Mohamed Abdel-Rehim, professor of analytical chemistry at Stockholm University in Stockholm, Sweden, spoke to Bethany Degg of The Column about a novel approach to determine drug intake using saliva samples.
Q: What are your main research interests?
A. Saliva is quicker and less invasive to sample from patients than plasma, therefore making it suitable for children and elderly adults. Another important advantage is that there is a lower concentration of proteins in saliva than in plasma, which decreases potential drug binding to proteins. It is widely known that human saliva consists of 99.5% water and the remaining 0.5% consists of electrolytes, glycoproteins, enzymes, and antibacterial compounds. In addition, drugs and their metabolites can be detected at different concentrations within saliva. Our preliminary results indicate that the pharmacokinetic curve of the local anesthetic lidocaine (used as a model analyte) in saliva is similar to those in plasma samples — the only difference is that the concentration levels are lower in saliva than in plasma.1
There have recently been significant developments in the understanding of the target drugs and their pharmacokinetics in oral fluid, but the collection of an exact volume of saliva is not sufficiently accurate. Therefore, the development of new sampling methods for saliva samples is needed.
Q: What novel approach did your group take to sample saliva?
Sometimes saliva can be difficult to work with. This is because saliva stimulated by sympathetic innervation can be thick. We performed our method in two steps: First, we collected saliva using the syringe with a catheter, and then we pushed the saliva through the MEPS needle for the extraction step (Figure 1). Now we are working with a newly developed syringe with two catheter inputs — one for saliva and one for washing and elution solutions — using a wider catheter and a syringe equipped with a micro-valve.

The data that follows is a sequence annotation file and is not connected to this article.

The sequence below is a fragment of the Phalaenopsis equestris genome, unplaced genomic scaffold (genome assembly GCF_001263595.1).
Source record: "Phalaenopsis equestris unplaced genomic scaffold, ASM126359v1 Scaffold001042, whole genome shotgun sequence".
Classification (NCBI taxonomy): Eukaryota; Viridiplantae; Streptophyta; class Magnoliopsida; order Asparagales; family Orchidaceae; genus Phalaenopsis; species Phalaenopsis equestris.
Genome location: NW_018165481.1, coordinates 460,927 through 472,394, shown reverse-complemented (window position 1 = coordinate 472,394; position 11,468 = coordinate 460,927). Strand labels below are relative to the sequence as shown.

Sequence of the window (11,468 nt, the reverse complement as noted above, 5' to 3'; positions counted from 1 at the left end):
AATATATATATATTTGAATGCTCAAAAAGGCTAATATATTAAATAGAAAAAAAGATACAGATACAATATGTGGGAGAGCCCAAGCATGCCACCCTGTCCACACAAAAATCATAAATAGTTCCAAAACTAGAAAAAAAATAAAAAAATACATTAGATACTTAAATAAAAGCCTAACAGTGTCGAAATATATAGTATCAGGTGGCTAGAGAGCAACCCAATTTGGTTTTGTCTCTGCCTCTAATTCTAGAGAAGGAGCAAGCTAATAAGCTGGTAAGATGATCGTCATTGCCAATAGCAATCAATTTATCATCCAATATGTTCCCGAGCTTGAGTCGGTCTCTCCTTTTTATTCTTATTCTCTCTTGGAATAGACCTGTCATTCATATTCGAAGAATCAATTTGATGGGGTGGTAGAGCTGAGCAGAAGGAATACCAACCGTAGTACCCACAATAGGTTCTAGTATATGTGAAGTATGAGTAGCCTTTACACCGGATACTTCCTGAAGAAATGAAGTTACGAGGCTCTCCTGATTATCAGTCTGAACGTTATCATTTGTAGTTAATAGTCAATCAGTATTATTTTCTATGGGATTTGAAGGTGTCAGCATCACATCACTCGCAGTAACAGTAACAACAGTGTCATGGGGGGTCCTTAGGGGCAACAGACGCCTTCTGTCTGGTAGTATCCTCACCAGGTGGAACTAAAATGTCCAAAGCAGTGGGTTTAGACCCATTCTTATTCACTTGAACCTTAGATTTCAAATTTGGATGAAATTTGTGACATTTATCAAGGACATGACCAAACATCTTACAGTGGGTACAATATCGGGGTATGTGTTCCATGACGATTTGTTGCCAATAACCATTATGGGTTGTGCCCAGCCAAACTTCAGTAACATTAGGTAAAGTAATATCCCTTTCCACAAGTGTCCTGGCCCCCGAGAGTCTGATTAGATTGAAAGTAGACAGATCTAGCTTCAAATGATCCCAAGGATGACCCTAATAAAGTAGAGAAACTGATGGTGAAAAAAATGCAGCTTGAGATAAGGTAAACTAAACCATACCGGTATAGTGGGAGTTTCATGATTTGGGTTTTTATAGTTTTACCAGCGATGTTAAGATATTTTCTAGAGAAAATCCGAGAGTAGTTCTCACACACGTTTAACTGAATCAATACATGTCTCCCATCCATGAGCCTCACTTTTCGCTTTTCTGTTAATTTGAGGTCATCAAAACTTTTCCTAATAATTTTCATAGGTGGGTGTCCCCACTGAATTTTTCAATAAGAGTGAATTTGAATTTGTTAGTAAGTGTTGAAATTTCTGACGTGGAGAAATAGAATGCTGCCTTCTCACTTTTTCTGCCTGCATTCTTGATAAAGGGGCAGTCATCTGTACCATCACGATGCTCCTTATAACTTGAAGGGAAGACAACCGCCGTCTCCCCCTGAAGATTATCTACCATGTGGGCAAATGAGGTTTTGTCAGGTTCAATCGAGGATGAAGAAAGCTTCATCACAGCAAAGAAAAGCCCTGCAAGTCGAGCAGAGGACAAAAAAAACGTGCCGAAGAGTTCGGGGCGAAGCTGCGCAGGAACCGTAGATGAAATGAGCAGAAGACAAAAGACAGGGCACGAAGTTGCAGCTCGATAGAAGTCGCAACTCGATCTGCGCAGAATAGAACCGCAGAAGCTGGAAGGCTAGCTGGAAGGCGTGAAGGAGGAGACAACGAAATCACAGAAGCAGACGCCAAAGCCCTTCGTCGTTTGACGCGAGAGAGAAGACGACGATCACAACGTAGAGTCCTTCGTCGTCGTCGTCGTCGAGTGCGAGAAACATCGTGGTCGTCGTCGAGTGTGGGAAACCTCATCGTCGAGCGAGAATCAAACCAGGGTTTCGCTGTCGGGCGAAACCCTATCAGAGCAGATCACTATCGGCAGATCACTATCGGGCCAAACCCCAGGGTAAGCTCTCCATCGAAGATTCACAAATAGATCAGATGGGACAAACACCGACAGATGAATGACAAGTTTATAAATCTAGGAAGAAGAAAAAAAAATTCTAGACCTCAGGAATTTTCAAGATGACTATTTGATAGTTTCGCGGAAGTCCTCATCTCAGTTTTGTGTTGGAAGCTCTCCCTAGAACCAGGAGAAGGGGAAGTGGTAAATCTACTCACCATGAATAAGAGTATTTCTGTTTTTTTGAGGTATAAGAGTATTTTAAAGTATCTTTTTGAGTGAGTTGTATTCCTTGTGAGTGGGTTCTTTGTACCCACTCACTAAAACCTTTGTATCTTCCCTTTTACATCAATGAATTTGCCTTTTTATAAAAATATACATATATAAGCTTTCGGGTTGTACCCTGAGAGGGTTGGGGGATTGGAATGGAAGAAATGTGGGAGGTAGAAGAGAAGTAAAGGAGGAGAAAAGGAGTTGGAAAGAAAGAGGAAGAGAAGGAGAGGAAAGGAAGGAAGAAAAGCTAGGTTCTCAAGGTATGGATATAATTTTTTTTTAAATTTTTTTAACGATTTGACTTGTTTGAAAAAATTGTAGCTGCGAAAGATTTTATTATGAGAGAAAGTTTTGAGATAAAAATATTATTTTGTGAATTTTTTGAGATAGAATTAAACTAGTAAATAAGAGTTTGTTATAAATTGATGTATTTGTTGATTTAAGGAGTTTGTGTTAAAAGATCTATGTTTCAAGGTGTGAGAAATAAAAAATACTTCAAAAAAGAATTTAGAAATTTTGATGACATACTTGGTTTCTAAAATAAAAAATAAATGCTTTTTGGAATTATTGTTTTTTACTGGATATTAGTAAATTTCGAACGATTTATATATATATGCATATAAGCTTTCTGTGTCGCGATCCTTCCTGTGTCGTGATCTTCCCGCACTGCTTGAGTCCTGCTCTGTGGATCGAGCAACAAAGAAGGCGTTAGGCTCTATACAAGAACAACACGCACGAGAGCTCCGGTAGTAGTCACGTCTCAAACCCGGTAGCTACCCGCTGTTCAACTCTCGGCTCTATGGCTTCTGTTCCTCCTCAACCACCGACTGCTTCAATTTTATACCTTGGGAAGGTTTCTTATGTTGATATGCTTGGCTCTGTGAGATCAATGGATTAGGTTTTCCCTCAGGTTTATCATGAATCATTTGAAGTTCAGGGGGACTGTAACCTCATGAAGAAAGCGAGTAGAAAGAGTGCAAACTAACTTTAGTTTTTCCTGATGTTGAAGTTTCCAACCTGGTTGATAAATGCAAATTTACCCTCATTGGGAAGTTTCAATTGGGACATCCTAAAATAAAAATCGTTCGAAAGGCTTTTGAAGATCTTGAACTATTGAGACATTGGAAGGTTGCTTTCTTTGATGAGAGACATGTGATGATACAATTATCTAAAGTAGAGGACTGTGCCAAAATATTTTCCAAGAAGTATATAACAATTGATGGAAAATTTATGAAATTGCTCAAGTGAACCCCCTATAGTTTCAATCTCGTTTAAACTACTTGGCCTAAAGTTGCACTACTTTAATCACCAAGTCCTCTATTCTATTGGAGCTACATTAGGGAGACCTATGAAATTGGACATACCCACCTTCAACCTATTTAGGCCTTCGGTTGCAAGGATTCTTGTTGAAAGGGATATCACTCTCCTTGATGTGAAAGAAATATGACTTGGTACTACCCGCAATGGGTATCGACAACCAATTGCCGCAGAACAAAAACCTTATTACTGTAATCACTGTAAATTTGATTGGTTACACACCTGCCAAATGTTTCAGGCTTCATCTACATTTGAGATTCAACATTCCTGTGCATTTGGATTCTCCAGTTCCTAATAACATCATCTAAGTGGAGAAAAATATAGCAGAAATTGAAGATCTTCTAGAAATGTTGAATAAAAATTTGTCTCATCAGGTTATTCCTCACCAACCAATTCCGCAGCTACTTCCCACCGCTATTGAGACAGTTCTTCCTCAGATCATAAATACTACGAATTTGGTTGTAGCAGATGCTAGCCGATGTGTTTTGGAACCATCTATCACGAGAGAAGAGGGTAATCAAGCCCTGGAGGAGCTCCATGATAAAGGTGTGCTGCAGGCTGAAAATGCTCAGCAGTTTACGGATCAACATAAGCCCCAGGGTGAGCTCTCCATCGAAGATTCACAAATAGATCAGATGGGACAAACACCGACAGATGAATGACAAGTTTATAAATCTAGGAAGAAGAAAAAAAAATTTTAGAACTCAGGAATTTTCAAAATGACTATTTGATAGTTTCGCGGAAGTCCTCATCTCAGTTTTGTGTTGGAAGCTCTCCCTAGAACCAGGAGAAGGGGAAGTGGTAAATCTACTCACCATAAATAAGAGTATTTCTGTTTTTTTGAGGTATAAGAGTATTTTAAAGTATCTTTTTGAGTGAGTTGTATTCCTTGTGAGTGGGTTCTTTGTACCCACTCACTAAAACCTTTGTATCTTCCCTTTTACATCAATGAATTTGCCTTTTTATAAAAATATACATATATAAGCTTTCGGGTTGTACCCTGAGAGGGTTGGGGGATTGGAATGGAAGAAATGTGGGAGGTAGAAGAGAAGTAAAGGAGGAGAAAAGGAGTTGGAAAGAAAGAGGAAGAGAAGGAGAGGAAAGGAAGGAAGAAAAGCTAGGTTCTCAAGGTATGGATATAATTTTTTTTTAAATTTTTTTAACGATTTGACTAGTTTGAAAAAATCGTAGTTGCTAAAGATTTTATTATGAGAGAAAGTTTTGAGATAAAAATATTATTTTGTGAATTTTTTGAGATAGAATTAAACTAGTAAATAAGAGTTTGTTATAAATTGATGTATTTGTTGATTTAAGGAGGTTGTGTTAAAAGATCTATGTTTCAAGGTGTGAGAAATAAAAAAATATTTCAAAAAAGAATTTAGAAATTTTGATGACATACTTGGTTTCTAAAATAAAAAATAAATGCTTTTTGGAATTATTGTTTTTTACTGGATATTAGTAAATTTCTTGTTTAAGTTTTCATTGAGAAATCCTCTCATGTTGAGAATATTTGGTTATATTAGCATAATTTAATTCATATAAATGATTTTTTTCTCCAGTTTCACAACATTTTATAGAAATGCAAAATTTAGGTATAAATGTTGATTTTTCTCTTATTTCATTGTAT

Q: How did you develop MEPS as a sample preparation method for biological samples? What is the story behind it?
A. There is a long history behind the development of MEPS. From 2000–2002, when we were testing solid-phase microextraction (SPME) in bioanalysis, we saw that the robustness of SPME was not good enough for the handling of plasma samples. The most problematic issue of SPME in quantitative bioanalysis is the fibre lifetime. This can drop from 100 extractions to less than 20 depending on the matrix (plasma or blood) and additives used. In addition, the quality of the fibre can differ from batch to batch.2
After a short time I got a lidocaine peak. I was very pleased because it worked the first time and in just a few seconds. When I presented the MEPS to my colleagues, they were astonished that no one had ever thought about it before. The technique provides speed and simplifies the sample preparation process. Later MEPS was patented through AstraZeneca.3 My group and I have performed many experiments with MEPS using different matrices such as water, plasma, urine, blood, and saliva. MEPS has now been automated and we now have MEPS on-line for multiple uses and for single use. Today, many different researchers use the MEPS technique.4